A few more pictures, this time showing the pc mount arrangement. I hacked apart an old pc case with a hacksaw, angle grinder and file and mounted this to the side of the cab. This was part of my desire to have it all modular so I could stick in a new motherboard if needed. I thought it would be neat to have what is effectively the rear of the pc case accessible from the top of the cabinet with the lid raised and the kb + monitor cable feed back down the hole on the left in the second pic. The smaller hole on the right allows the little cables for power + hdd leds + the pc reset button. Having done all the work, and it was a fair bit of mucking around, I'm not really sure it's worth it - the mounting is solid and upgradeable and has a spot to mount a fan, but would probably be ok just by screwing the pc bits to the box rather than using the frame, but I guess it looks relatively neat.

            The hard disk is tucked away below the motherboard and is held place with a metal clip, seen in the last picture.

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            • #21
              just athougtht here. you say your speaker amp plug uses 12v .5amp.

              your pc power supply has some spare HDD/FDD connectors with 12v & ground already. remove the plugpack, make up a joiner and run the speakers off the pc power supply. safety problem or perception is removed completely, and saves some space for you!
              HookedOnDefender,TimePilot,CrushRoller,1942,Pacman [original ghost in the machine!] VIDS: DefenceCmnd, Defender(2),Stargate(2),Joust,Joust2,MoonPatrol,Ph oenix,PolePositionII, Pacman, MsPacman, DKJr, MarioBros, LunarRescue,SegaTurbo,FujiSpeedRace PINS: Gottlieb Gladiators WANTED: Robotron, Sinistar, Maketrax, Timepilot & Defender Pinball! SOLD:Qix,Qbert TRADED:Gorf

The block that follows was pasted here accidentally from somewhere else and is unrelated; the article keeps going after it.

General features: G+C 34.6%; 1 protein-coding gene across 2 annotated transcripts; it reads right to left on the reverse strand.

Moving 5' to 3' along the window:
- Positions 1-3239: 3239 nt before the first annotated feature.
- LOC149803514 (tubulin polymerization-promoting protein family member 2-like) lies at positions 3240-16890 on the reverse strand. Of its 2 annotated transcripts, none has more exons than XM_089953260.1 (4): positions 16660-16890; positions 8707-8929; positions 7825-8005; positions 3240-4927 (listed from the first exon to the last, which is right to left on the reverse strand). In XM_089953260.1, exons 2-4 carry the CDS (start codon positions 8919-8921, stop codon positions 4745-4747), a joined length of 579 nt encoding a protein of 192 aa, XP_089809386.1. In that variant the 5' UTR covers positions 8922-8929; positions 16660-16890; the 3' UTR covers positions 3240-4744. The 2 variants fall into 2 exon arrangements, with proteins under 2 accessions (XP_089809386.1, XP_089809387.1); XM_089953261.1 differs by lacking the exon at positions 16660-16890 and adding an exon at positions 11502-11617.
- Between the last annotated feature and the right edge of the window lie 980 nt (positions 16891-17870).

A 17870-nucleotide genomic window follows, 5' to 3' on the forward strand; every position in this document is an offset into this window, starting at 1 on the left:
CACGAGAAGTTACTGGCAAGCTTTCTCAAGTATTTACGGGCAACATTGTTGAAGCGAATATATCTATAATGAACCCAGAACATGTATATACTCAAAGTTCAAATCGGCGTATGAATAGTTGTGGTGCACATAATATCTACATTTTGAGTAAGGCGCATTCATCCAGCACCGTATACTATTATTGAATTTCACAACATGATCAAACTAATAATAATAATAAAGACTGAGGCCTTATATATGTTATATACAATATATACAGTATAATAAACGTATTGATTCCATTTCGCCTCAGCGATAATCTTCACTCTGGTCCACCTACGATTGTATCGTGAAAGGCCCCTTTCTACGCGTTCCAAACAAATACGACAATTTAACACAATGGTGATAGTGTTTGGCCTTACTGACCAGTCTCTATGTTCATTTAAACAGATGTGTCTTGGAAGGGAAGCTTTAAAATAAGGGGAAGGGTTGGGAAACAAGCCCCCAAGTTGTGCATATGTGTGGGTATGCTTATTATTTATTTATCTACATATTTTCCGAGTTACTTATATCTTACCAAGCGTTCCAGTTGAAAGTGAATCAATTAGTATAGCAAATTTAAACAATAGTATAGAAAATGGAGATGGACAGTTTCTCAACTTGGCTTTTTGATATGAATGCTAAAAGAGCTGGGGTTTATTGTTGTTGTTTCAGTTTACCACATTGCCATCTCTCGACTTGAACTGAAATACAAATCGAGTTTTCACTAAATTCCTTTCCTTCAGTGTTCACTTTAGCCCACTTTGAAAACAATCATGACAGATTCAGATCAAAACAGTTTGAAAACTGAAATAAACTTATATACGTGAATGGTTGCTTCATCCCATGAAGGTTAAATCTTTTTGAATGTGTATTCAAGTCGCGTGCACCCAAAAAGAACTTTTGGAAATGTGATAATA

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              • #22
                Originally posted by andykmv View Post
                just athougtht here. you say your speaker amp plug uses 12v .5amp.

                your pc power supply has some spare HDD/FDD connectors with 12v & ground already. remove the plugpack, make up a joiner and run the speakers off the pc power supply. safety problem or perception is removed completely, and saves some space for you!
                Thanks Andy, that's a very neat elegant idea

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                • #23
                  Originally posted by andykmv View Post
                  just athougtht here. you say your speaker amp plug uses 12v .5amp.

                  your pc power supply has some spare HDD/FDD connectors with 12v & ground already. remove the plugpack, make up a joiner and run the speakers off the pc power supply. safety problem or perception is removed completely, and saves some space for you!
                  The only problem with this is feedback.

                  test before installing as you may find the speakers will get feedback from motherboard and will hiss, not sure why but they often do.
                  cheers

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                  • #24
                    You have a Slot 1 CPU and Mainboard still working... WOW!
                    The Pinny Parlour likes this post.

                    The Pinny Parlour Welcomes you to Aussie Arcade.

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                    • #25
                      Nice effort so far and it's great to see a scratch built LAI/Taito style cocktail.

                      May I ask that if you are concerned about heat, how many (if any) fans are you installing? 4 x 75mm fans would be great and if you are wise in where they are located you'll get some serious airflow happening.

                      Regardless of what you do there will be a bit of heat buildup, but obviously fans will help to reduce that somewhat.

                      Cheers,
                      Chris